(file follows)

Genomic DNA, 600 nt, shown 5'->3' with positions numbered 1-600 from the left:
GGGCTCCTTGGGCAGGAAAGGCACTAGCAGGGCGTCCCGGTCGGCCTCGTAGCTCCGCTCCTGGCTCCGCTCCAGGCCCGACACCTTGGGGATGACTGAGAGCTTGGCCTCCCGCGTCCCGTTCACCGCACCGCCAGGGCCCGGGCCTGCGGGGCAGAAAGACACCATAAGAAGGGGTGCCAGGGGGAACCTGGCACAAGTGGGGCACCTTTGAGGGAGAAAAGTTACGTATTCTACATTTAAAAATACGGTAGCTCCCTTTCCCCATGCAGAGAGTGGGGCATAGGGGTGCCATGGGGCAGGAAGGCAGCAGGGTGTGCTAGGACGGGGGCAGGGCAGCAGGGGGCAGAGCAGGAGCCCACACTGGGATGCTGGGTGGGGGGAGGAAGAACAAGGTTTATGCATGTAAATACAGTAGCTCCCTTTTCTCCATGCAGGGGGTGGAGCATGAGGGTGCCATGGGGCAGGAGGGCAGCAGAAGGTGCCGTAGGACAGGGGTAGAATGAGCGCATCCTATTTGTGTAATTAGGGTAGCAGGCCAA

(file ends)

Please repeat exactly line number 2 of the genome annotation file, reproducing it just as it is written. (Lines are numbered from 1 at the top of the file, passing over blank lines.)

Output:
GGGCTCCTTGGGCAGGAAAGGCACTAGCAGGGCGTCCCGGTCGGCCTCGTAGCTCCGCTCCTGGCTCCGCTCCAGGCCCGACACCTTGGGGATGACTGAGAGCTTGGCCTCCCGCGTCCCGTTCACCGCACCGCCAGGGCCCGGGCCTGCGGGGCAGAAAGACACCATAAGAAGGGGTGCCAGGGGGAACCTGGCACAAGTGGGGCACCTTTGAGGGAGAAAAGTTACGTATTCTACATTTAAAAATACGGTAGCTCCCTTTCCCCATGCAGAGAGTGGGGCATAGGGGTGCCATGGGGCAGGAAGGCAGCAGGGTGTGCTAGGACGGGGGCAGGGCAGCAGGGGGCAGAGCAGGAGCCCACACTGGGATGCTGGGTGGGGGGAGGAAGAACAAGGTTTATGCATGTAAATACAGTAGCTCCCTTTTCTCCATGCAGGGGGTGGAGCATGAGGGTGCCATGGGGCAGGAGGGCAGCAGAAGGTGCCGTAGGACAGGGGTAGAATGAGCGCATCCTATTTGTGTAATTAGGGTAGCAGGCCAA